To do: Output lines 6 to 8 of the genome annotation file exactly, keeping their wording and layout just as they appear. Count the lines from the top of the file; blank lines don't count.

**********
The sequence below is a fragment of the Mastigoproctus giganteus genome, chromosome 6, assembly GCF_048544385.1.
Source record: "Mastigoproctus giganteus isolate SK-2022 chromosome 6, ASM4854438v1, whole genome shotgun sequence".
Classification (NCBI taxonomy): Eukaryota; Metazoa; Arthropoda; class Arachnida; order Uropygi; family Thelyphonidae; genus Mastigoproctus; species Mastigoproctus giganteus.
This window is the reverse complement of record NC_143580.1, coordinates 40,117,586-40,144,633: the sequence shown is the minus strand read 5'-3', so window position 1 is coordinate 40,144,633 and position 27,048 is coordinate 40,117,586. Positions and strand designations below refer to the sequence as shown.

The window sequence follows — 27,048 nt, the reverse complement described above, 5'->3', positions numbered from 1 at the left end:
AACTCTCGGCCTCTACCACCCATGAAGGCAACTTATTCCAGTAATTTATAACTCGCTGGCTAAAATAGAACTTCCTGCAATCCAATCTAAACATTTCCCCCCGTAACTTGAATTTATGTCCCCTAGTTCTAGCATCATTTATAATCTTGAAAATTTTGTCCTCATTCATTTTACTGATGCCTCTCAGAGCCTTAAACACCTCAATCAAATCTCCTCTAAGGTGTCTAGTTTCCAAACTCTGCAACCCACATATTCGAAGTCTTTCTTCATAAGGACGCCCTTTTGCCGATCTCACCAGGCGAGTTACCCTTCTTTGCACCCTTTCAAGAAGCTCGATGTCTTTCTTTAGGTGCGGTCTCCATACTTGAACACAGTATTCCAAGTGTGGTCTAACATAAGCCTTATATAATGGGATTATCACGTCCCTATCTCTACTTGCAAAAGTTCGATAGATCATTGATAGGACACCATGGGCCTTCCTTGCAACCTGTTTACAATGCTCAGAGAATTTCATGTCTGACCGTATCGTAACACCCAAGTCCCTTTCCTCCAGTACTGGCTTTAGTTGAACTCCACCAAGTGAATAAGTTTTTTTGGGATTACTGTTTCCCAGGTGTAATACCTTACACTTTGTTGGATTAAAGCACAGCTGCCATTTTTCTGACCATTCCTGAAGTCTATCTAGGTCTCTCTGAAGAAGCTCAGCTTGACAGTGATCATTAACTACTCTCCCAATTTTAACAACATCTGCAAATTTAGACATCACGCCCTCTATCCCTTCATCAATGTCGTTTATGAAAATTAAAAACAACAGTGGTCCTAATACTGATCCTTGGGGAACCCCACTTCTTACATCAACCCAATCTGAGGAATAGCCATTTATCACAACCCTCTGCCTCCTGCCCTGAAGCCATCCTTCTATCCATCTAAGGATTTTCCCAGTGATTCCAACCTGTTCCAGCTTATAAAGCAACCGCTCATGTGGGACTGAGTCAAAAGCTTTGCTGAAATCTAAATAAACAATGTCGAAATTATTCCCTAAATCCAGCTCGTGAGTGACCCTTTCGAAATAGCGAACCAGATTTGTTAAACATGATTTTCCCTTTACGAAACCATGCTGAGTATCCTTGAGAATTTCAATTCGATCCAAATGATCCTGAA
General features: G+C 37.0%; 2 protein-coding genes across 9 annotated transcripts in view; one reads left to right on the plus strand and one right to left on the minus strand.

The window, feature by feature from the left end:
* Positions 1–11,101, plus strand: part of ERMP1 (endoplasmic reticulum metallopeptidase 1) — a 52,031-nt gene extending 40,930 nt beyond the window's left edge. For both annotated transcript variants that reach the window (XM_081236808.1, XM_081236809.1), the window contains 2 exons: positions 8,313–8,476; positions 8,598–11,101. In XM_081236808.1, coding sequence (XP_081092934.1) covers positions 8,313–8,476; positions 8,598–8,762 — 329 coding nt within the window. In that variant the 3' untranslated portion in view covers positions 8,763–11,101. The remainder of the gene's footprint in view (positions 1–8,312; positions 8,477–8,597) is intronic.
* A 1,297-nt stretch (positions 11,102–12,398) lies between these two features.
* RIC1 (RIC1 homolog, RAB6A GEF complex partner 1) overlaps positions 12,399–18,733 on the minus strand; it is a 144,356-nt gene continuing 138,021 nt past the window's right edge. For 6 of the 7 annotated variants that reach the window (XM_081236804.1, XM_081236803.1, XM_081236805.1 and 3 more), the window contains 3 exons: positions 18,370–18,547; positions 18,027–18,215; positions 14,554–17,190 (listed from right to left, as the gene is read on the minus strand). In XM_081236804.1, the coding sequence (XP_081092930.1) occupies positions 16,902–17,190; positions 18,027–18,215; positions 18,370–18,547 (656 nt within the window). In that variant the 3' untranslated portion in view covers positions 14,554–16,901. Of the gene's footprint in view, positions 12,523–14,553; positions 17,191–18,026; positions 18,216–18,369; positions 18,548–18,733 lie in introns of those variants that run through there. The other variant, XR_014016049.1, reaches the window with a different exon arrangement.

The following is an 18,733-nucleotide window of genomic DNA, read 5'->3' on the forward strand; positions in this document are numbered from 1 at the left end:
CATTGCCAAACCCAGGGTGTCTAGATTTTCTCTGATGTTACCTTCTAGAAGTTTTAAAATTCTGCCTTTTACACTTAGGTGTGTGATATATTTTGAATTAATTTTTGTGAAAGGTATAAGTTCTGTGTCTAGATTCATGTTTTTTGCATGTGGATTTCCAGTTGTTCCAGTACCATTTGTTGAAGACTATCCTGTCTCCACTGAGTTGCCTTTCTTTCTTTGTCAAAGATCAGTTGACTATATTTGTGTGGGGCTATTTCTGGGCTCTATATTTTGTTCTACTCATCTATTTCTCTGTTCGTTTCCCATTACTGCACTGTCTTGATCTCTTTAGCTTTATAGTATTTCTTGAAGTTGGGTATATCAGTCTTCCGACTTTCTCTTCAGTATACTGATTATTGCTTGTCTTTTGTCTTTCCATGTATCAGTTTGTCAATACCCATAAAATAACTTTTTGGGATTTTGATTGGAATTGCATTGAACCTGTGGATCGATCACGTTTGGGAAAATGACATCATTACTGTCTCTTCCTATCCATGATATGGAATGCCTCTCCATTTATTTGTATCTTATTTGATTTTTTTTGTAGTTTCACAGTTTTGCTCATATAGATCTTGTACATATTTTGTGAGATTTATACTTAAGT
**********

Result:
AACTCTCGGCCTCTACCACCCATGAAGGCAACTTATTCCAGTAATTTATAACTCGCTGGCTAAAATAGAACTTCCTGCAATCCAATCTAAACATTTCCCCCCGTAACTTGAATTTATGTCCCCTAGTTCTAGCATCATTTATAATCTTGAAAATTTTGTCCTCATTCATTTTACTGATGCCTCTCAGAGCCTTAAACACCTCAATCAAATCTCCTCTAAGGTGTCTAGTTTCCAAACTCTGCAACCCACATATTCGAAGTCTTTCTTCATAAGGACGCCCTTTTGCCGATCTCACCAGGCGAGTTACCCTTCTTTGCACCCTTTCAAGAAGCTCGATGTCTTTCTTTAGGTGCGGTCTCCATACTTGAACACAGTATTCCAAGTGTGGTCTAACATAAGCCTTATATAATGGGATTATCACGTCCCTATCTCTACTTGCAAAAGTTCGATAGATCATTGATAGGACACCATGGGCCTTCCTTGCAACCTGTTTACAATGCTCAGAGAATTTCATGTCTGACCGTATCGTAACACCCAAGTCCCTTTCCTCCAGTACTGGCTTTAGTTGAACTCCACCAAGTGAATAAGTTTTTTTGGGATTACTGTTTCCCAGGTGTAATACCTTACACTTTGTTGGATTAAAGCACAGCTGCCATTTTTCTGACCATTCCTGAAGTCTATCTAGGTCTCTCTGAAGAAGCTCAGCTTGACAGTGATCATTAACTACTCTCCCAATTTTAACAACATCTGCAAATTTAGACATCACGCCCTCTATCCCTTCATCAATGTCGTTTATGAAAATTAAAAACAACAGTGGTCCTAATACTGATCCTTGGGGAACCCCACTTCTTACATCAACCCAATCTGAGGAATAGCCATTTATCACAACCCTCTGCCTCCTGCCCTGAAGCCATCCTTCTATCCATCTAAGGATTTTCCCAGTGATTCCAACCTGTTCCAGCTTATAAAGCAACCGCTCATGTGGGACTGAGTCAAAAGCTTTGCTGAAATCTAAATAAACAATGTCGAAATTATTCCCTAAATCCAGCTCGTGAGTGACCCTTTCGAAATAGCGAACCAGATTTGTTAAACATGATTTTCCCTTTACGAAACCATGCTGAGTATCCTTGAGAATTTCAATTCGATCCAAATGATCCTGAA
General features: G+C 37.0%; 2 protein-coding genes across 9 annotated transcripts in view; one reads left to right on the plus strand and one right to left on the minus strand.

The window, feature by feature from the left end: